Hybrid cars are quite different from normal cars. They are not dependant on one sole engine to run. They have a smaller electric engine along with a relatively small combustion engine. Nevertheless, they can use both engines at the same time to generate a higher level of torque and horsepower.
The internal structure is quite different due to the lower number of moving parts that are required to make a hybrid function. I will explain the main differences between a hybrid car and a conventional signal engine combustion engine car.
What is an Ultracapacitor Battery?
One major difference that people are not aware of just by looking at the electric motor of a hybrid is the integration of ultracapacitors, also called supercapacitors. These capacitors are able to store up to 100 times more energy than the typical electrolytic capacitors that can found in many modern-day devices. This type of capacitor is needed by a hybrid to store the energy created by regenerative braking. Also, the short bursts of power required to accelerate quickly a hybrid are enhanced by ultracapacitors.
Supercapacitors can deal with countless cycles of discharge and recharge that happen within a hybrid. It is likely that if simple electrolytic capacitors were used in conjunction with the battery packs in electric or hybrid cars, they would expand and burst which would require lots of labor to replace them at a garage.
How does the Integrated Starter Generator Function in a Hybrid versus the Starter in a Regular Car?
The alternator work along with the starter in a regular car to start the engine. Another major difference between a regular car and a hybrid is that some hybrids have an integrated starter-generator that starts the engine.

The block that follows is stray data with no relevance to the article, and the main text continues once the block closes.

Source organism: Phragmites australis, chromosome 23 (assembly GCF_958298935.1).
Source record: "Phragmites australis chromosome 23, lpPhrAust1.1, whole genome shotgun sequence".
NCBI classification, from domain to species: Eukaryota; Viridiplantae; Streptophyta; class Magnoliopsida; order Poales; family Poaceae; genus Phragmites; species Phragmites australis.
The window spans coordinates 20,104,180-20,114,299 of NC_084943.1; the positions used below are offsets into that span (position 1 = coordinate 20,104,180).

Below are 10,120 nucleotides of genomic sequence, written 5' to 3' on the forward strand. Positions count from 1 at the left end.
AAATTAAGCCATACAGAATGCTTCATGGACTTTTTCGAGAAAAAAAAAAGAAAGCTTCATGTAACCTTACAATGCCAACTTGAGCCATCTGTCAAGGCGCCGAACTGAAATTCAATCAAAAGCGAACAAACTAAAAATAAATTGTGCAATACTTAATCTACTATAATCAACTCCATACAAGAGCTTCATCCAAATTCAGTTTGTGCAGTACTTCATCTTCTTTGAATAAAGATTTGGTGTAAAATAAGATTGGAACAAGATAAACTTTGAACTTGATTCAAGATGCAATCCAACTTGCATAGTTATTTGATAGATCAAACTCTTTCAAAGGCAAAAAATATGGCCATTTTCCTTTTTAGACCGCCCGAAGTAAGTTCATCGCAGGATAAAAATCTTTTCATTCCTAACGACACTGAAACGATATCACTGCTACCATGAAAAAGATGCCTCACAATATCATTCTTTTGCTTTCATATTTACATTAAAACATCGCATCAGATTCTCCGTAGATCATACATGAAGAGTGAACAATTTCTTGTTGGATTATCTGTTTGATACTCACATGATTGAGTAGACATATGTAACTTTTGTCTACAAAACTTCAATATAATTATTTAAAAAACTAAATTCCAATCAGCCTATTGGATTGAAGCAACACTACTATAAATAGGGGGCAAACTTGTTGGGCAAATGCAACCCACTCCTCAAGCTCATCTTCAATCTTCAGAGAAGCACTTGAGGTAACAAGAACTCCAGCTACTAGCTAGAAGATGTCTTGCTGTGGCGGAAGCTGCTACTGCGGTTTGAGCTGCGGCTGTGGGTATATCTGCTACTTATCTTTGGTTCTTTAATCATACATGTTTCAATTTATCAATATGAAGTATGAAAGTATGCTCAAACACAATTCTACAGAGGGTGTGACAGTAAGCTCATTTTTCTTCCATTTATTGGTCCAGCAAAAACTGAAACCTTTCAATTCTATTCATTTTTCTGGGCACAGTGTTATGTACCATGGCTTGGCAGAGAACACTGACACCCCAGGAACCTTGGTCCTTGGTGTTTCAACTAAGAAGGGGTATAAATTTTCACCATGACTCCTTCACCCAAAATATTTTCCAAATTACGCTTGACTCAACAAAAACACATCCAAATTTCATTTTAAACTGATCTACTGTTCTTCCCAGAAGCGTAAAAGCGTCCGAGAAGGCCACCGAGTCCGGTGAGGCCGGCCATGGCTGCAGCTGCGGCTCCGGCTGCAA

The design of this type of starter allows a vehicle with two engines to create greater electrical generation instead of using up fuel and creating emissions. In other words, the gas motor is not required to start up the engine, due to the use of electrical current.
The way that it works is that it ensures that the combustion engine is not working when then the car is started. Also, if the vehicle is a stand-still, such as at a red traffic light, the integrated starter generator (ISG) will turn off the combustion engine if it is running, and it will it stop and restart the vehicle very quickly after the gas pedal is pressed by the driver.
Also, it will, while the hybrid is slowing down, create a current through regenerative braking that will be transported to the battery pack. Of course, this process is not happening for a conventional vehicle since the only battery that it has is smaller and it is not required to propel the vehicle.
Another aspect is that the ISG is very silent. It eliminates the need for having an alternator and a starter like in a regular car. It is a combination of these two devices. Therefore, it contains less moving parts such as pulleys and belts that are required for an alternator which is connected to the crankshaft.
How is the 12v Battery in a Hybrid Different From the 12v Battery in a Regular Car?
The 12v battery in a normal car is needed to start up the vehicle. This 12v battery in a hybrid does not start up the vehicle because the starter unit is designed differently. Nevertheless, the 12v will turn on the on-board computer and controllers. Plus, it will flip the relay that will start power going from the larger hybrid battery pack. Then the electric motor will start.
In other words, the 12v does not directly start the car, but it activates the electric motor to do so. Without the 12v, the hybrid would not know that it is needed to start the electric motor. What is interesting is that once the initial instruments are lit up, and the relay to the HV battery has happened, you could actually disconnect the 12v and a vehicle like a Prius Hybrid would still run. Of course, you would not do so, but it might still cruise along without the 12v battery.